For Hannah Arendt, Totalitarianism Is Rooted in Loneliness


From Aeon: “‘What prepares men for totalitarian domination in the non-totalitarian world is the fact that loneliness, once a borderline experience usually suffered in certain marginal social conditions like old age, has become an everyday experience of the ever-growing masses of our century.’ – From The Origins of Totalitarianism (1951) by Hannah Arendt

. . . Organised loneliness, bred from ideology, leads to tyrannical thought, and destroys a person’s ability to distinguish between fact and fiction – to make judgments. In loneliness, one is unable to carry on a conversation with oneself, because one’s ability to think is compromised. Ideological thinking turns us away from the world of lived experience, starves the imagination, denies plurality, and destroys the space between men that allows them to relate to one another in meaningful ways. And once ideological thinking has taken root, experience and reality no longer bear upon thinking. Instead, experience conforms to ideology in thinking. Which is why when Arendt talks about loneliness, she is not just talking about the affective experience of loneliness: she is talking about a way of thinking. Loneliness arises when thought is divorced from reality, when the common world has been replaced by the tyranny of coercive logical demands.

We think from experience, and when we no longer have new experiences in the world to think from, we lose the standards of thought that guide us in thinking about the world. And when one submits to the self-compulsion of ideological thinking, one surrenders one’s inner freedom to think. It is this submission to the force of logical deduction that ‘prepares each individual in his lonely isolation against all others’ for tyranny. Free movement in thinking is replaced by the propulsive, singular current of ideological thought.”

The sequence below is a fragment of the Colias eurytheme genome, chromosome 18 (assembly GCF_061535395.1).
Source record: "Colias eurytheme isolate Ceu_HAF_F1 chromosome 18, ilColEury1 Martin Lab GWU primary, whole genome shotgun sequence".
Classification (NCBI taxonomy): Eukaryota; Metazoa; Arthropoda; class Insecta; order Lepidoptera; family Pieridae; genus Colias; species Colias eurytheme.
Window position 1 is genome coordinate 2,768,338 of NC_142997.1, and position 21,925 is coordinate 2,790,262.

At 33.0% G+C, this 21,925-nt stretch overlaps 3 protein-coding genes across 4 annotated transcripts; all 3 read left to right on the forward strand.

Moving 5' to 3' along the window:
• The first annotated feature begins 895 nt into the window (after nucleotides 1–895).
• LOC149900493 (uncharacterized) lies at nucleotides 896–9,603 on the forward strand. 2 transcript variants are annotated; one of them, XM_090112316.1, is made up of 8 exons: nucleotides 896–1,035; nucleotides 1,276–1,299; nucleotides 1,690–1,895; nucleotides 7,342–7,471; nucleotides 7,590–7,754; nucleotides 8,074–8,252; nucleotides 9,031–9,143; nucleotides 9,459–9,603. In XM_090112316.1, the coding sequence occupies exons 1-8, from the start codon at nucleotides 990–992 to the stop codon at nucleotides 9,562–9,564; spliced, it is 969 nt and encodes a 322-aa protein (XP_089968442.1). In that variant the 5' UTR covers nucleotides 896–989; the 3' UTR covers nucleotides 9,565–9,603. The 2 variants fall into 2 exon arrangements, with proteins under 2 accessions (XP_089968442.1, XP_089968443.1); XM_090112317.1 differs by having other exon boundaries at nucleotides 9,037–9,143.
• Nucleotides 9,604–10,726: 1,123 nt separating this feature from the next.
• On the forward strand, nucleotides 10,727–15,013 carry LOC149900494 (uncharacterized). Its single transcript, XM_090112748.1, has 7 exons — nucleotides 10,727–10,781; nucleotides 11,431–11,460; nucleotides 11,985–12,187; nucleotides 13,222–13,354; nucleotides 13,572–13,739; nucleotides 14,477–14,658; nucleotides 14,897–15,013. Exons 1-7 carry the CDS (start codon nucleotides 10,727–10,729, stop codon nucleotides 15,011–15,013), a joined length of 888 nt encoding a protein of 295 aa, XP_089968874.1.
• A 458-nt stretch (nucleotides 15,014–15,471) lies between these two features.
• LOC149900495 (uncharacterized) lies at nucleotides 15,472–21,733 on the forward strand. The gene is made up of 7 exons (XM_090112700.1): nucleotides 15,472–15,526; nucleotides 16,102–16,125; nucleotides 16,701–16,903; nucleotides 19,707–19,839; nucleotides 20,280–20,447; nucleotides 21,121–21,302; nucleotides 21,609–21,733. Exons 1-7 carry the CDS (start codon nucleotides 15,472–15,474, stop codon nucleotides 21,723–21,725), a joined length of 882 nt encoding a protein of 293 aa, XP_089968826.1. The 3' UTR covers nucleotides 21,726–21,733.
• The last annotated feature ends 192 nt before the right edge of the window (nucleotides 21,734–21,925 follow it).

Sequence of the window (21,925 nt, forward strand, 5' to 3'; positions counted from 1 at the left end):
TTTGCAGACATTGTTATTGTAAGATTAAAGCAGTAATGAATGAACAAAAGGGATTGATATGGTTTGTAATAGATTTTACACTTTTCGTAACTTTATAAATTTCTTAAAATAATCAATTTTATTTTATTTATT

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  1. The article and reference to the whole article is incredible. Thinking itself is Dangerous, which to understand how much we are thinking about the experience of being hospitalized is difficult to unpack. Thank the staff for sharing the reference. Then go to Hill’s homepage for an insightful presentation about the challenge to think, to realize, yes, the delivery and experience for better space, Could our individual and collective experience be some where between fact and fiction? For to understand just how strong, minds can be, to hold a thought, and revisit the space milliseconds later, within a context of exploring the dynamics of self, seemingly will afford a better way forward. The colorful ways we have thought, think and will think seemingly is the stuff we are made of, to see and experience the world. The ideological thinking seems to be a challenge not just for a mental hospital, but perhaps (?), you think a way forward in governance. Without a Pac nor a Pack? Fealty not to the individual but rather to the principles afforded in the documents.

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  2. As I finish reading “Jimmy Warde’s Experience as a Lunatic” written in 1905, from being a patient in then what was called, “The Arkansas Lunatic Asylum”, I will leave the post with a quote from his autobiography, “The Place was enough to run any man crazy”.

    He realized his mind was unique though would become entangled; to understand the knowledge that has been created about how to improve mental health care, the experiences to understand, we are citizens, then who, what, when and where can we realize a “slight adjustment in understanding, our creative way of seeing and being in the world?”

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    • What sort of currencies can we expect in response to the Injustices, perhaps also to address the times we would expire prematurely? The requisite change seemingly can occur from with, as well as outside of the (me?) to include the change and experience of the “We”, as in the People. Incredible patience on our part throughout history?!!!

      So much to study, learn and share?!

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